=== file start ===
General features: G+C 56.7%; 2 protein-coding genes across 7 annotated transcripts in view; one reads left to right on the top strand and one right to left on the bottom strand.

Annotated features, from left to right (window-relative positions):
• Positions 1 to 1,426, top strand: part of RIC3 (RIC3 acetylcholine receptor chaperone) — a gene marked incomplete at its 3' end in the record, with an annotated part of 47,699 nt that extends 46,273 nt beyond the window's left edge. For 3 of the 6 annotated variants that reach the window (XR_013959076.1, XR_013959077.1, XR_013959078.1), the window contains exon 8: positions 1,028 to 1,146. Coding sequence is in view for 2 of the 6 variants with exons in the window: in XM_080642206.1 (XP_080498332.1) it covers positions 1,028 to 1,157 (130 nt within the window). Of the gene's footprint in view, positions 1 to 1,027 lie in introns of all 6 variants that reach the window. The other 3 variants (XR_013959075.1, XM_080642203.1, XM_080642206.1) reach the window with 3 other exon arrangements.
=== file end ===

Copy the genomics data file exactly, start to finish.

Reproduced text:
General features: G+C 56.7%; 2 protein-coding genes across 7 annotated transcripts in view; one reads left to right on the top strand and one right to left on the bottom strand.

Annotated features, from left to right (window-relative positions):
• Positions 1 to 1,426, top strand: part of RIC3 (RIC3 acetylcholine receptor chaperone) — a gene marked incomplete at its 3' end in the record, with an annotated part of 47,699 nt that extends 46,273 nt beyond the window's left edge. For 3 of the 6 annotated variants that reach the window (XR_013959076.1, XR_013959077.1, XR_013959078.1), the window contains exon 8: positions 1,028 to 1,146. Coding sequence is in view for 2 of the 6 variants with exons in the window: in XM_080642206.1 (XP_080498332.1) it covers positions 1,028 to 1,157 (130 nt within the window). Of the gene's footprint in view, positions 1 to 1,027 lie in introns of all 6 variants that reach the window. The other 3 variants (XR_013959075.1, XM_080642203.1, XM_080642206.1) reach the window with 3 other exon arrangements.